Innovation starts with the observation of people, and ends with solutions that are tailor made to to suit their needs. This is human-centered design. Stage 1: Observation
. When you understand the people you're trying to reach, and then design from their perspective, not only will you arrive at unexpected answers, but you'll come up with ideas that those people will embrace. This first stage is all about observing the end-user, learning, and being open to creative possibilities. Stage 2: Ideation
. Brainstorm ideas, approaches, and solutions with your team based on what you have learned from your observations and your experiences with people.
Stage 3: Rapid Prototyping. Quickly build a simple prototype. We don't need a sophisticated prototype to learn. From a low-fidelity 'paper' prototype, to a medium-high fidelity 'interactive wireframe', the focus should be on getting the proposed solution into the hands of the end-user quickly. Sometimes a notebook of screens, hastily drafted and put in front of consumers to demonstrate a solution- can work brilliantly!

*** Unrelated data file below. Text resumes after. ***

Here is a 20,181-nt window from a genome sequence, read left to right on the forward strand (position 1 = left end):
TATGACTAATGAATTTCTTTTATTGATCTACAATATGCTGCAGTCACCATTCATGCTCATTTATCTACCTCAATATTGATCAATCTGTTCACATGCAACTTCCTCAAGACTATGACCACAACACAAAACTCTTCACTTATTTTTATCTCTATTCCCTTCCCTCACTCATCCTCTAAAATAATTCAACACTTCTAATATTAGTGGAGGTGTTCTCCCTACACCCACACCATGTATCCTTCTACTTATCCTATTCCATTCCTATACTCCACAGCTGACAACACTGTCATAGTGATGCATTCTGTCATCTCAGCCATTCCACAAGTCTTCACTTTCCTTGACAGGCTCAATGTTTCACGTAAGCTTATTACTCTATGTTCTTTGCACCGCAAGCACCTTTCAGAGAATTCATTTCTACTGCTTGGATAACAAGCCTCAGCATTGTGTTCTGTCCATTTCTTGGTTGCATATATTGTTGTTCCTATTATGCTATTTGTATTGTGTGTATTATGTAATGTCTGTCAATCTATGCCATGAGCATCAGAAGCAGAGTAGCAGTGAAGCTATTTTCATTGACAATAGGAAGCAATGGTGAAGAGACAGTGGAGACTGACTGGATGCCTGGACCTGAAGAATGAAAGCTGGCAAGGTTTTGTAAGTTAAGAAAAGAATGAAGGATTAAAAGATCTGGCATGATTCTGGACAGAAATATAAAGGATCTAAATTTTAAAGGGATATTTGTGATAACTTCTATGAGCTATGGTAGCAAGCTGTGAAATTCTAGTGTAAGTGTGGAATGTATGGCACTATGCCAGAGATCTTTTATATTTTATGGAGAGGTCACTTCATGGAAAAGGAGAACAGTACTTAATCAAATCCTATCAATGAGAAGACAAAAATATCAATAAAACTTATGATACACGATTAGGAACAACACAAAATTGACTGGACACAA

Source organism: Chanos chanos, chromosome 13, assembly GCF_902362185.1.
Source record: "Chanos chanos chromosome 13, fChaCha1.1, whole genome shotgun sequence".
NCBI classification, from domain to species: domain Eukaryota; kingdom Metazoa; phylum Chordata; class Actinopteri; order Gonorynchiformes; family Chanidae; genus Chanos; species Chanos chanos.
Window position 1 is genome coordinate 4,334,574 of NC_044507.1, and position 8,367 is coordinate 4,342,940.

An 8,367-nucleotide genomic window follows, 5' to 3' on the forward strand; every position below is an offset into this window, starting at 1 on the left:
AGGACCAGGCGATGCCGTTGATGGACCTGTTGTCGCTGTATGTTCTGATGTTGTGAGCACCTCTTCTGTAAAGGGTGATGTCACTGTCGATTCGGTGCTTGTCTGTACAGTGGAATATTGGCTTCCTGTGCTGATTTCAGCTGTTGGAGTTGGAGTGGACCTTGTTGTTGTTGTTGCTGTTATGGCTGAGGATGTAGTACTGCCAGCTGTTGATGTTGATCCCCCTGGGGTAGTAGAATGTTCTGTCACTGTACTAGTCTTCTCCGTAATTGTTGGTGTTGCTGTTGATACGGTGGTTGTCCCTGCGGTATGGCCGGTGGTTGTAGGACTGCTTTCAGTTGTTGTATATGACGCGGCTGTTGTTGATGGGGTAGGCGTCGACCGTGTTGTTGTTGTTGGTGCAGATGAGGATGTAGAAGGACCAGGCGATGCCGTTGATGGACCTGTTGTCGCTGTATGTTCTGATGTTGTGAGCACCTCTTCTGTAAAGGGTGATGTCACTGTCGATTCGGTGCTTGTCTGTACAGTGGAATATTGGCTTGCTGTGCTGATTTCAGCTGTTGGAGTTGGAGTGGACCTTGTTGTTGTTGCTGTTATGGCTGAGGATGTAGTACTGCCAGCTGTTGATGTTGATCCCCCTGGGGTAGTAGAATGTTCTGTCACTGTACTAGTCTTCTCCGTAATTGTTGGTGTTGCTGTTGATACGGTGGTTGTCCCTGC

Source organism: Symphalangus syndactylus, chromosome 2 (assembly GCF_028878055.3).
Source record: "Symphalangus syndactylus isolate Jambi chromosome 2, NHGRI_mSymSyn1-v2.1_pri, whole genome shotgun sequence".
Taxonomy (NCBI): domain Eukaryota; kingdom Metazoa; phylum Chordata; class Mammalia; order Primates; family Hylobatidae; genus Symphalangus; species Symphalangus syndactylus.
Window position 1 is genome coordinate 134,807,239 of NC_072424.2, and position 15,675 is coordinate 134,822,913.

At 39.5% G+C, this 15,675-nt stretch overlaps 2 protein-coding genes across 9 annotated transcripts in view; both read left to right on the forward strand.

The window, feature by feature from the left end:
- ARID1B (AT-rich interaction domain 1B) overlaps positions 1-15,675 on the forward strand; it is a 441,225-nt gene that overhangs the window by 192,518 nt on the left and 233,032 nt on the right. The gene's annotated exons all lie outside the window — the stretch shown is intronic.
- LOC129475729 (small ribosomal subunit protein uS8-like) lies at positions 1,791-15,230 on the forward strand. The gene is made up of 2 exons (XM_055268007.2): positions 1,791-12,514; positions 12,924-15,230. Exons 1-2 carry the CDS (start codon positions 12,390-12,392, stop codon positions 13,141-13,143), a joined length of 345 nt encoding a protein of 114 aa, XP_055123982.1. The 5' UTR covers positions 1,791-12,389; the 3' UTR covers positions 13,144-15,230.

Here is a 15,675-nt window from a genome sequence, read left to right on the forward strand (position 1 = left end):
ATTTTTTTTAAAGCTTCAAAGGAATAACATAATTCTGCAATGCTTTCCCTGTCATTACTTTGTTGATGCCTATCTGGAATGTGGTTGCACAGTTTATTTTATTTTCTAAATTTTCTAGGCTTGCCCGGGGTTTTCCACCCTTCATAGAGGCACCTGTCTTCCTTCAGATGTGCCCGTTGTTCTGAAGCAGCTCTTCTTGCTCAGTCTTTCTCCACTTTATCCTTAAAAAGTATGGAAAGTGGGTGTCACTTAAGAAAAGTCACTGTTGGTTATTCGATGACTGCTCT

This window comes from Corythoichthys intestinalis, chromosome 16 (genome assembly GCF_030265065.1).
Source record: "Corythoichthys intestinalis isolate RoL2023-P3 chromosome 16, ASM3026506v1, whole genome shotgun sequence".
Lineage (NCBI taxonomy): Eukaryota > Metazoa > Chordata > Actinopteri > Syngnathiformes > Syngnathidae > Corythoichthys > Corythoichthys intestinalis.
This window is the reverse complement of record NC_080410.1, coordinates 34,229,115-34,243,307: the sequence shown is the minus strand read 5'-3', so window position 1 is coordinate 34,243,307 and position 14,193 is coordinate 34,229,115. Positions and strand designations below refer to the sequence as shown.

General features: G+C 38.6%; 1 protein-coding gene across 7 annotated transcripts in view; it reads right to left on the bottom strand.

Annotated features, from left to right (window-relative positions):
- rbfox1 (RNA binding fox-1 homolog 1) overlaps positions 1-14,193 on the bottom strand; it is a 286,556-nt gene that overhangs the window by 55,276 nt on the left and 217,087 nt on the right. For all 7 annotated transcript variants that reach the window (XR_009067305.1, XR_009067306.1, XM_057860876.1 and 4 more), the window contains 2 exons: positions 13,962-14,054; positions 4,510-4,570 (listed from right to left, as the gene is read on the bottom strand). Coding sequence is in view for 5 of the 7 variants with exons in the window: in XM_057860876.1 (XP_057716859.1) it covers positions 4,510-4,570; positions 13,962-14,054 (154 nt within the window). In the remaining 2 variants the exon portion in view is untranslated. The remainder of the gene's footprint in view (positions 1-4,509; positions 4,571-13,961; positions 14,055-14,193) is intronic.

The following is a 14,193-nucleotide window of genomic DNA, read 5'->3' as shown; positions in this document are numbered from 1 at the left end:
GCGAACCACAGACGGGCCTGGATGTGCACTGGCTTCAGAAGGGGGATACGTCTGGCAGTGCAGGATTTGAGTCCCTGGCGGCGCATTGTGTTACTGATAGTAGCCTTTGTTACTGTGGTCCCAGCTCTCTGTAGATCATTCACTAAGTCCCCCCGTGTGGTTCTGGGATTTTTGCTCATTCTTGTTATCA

Stage 4: User Feedback. This is the most critical phase of the human-centered design process. Without input from your end-user you won't know if your solution is on target or not, and you won't know how to evolve your design.
Stage 5: Iteration. Once you get feedback from your users, use that information to fuel the changes to your design. Keep iterating, testing, and integrating user feedback until you've fine tuned your solution. This may take a few rounds, but with each iteration you will learn something new.
Stage 6: Implementation. Now that you've validated the usefulness of your solution with the end-user and have your design just right, it's time to get your idea out into the world.